Subcompact and compact tractors, no matter which brand have a common weakness. They are simply too lightweight to be fully effective. Adding weight to these machines can be the most cost effective performance improvement possible.
Location of Ballast
We’ll discuss two popular locations for ballast on small tractors. Weight can be added on the 3 point hitch, well behind the tractor’s rear axle. Weight can also be attached on our around the tractors rear axle. Let’s examine the purpose and benefits of each one.
3 Point Hitch Attached Ballast
3 point hitch ballast is the most effective ballast for the front end loader. It relieves strain on the front axle by using the rear axle as a pivot point. We discuss 3 point hitch ballast frequently on our YouTube channel, and we highly recommend following the owner’s manual recommendations for 3 point hitch ballast. Check out Heavy Hitch for our recommended 3 point hitch attached ballast…don’t forget to use code TTWT for a 5% discount!
While 3 point hitch ballast is incredibly important, this article is focused on the second popular location for ballast…
Axle Mounted Ballast
Another important location for ballast is on or near the rear axle. Rear axle ballast has many advantages:
- Lowers Center of Gravity (COG) to reduce tipping hazard. Tipping is a major concern with sub-compact tractors.
- Does not add strain to the axle, 3 point hitch, etc.
- Increases the ride quality by reducing ‘bounce’ while driving on rough terrain.
- Increases traction when pulling heavy items (disks, trailers, logs, etc)
Types of Axle Mounted Ballast
There are two primary choices for axle mounted ballast. Wheel weights, or tire fluid. These choices are not exclusive. You can select BOTH fluid AND wheel weights to maximize the ballast on a sub-compact tractor. In fact, I would recommend you do exactly that! You’ve likely seen our first 1025R perform some heroic tasks in many of our YouTube episodes. The double-dose of axle mounted ballast, both Rimguard and wheel weights give Johnny the extra boost necessary to get the job done.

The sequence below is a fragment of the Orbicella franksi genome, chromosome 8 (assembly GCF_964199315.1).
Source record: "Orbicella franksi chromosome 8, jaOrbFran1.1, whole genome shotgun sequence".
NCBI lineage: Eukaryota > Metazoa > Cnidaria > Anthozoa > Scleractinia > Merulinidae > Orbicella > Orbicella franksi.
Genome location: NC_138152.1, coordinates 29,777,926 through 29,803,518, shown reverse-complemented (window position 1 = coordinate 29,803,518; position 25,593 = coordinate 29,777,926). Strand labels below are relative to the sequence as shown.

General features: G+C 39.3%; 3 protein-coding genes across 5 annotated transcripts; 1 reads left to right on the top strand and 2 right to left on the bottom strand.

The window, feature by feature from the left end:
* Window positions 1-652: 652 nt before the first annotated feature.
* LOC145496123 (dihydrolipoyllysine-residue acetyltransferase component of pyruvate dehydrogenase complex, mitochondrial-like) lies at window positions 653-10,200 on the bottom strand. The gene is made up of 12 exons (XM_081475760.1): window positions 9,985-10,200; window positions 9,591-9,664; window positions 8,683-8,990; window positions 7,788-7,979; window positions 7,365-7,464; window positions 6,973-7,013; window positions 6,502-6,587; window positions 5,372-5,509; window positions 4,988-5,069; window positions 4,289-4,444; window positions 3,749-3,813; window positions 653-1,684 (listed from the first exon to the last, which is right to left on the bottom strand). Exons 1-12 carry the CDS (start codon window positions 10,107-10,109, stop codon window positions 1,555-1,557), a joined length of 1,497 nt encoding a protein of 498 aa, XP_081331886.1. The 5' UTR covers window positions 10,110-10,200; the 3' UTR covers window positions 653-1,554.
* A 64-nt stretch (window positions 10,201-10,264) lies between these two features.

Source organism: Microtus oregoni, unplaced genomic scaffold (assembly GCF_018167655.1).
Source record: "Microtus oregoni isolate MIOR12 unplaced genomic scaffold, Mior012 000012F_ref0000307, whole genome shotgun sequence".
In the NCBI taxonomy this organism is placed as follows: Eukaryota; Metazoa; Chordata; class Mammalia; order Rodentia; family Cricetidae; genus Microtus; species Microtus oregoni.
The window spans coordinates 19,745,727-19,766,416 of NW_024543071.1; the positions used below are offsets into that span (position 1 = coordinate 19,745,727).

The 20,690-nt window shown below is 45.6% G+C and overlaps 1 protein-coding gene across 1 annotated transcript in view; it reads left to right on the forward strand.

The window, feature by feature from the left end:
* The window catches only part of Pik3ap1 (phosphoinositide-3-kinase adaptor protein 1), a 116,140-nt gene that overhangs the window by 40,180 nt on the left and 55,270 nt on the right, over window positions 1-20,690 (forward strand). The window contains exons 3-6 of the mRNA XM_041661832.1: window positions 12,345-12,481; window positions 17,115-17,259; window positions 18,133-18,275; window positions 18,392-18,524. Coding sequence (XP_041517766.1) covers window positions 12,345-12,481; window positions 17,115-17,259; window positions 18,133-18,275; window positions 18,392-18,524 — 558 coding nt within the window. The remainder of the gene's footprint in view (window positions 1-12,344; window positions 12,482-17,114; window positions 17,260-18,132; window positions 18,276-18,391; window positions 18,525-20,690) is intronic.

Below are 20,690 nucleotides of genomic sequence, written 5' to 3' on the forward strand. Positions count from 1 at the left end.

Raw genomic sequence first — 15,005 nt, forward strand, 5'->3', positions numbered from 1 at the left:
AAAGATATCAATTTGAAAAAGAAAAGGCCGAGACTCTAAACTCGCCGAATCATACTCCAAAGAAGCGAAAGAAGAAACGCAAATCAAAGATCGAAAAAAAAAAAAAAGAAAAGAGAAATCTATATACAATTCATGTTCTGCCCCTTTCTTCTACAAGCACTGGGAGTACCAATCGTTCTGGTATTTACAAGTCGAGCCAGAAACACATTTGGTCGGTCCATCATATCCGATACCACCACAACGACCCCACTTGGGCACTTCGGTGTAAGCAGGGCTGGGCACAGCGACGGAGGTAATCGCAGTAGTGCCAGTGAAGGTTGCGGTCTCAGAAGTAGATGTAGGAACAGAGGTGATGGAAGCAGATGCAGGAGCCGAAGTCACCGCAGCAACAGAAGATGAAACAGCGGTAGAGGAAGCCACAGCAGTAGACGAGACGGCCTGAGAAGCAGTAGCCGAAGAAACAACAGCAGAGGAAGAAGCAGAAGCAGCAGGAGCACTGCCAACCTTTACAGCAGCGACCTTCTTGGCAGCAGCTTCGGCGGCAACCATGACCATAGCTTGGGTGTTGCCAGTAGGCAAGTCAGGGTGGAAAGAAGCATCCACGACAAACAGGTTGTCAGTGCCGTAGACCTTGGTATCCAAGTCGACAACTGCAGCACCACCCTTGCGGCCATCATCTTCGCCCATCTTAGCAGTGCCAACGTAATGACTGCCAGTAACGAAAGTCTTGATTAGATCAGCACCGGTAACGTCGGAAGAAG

- Cost. Rimguard is much cheaper than cast iron. This is exaggerated even more with recent tariffs.
- Hassle. We find that once installed, Rimguard is out of sight and out of mind. We don’t have to worry about it. It does not take up any space other than useless space inside the tire!
- Loyalty. Rimguard is made from beet-juice, grown by North American farmers. Cast Iron comes from China and/or India!
How do I get it?
Click here to find your closest Rimguard supplier. This is usually a local tire shop or equipment dealer. Doesn’t matter if the equipment dealer sells a different brand of tractor than you have, they will happily fill the tires on your tractor.
For example, we recently had our second 1025r tires filled at a local John Deere dealer. Check out the video here:
We haven’t really discussed the reasons for Rimguard over other tire fluid options in this article. There are several. 1) It’s heavy! The heaviest fluid available. 2) It won’t hurt anything!…not your rims, not your grass or your cats if it happens to spill, etc. 3) It won’t freeze.
We’ve used Rimguard in our equipment since 2014 when we first got Johnny! We have no plans to change directions now, and we highly recommend it for your compact tractor.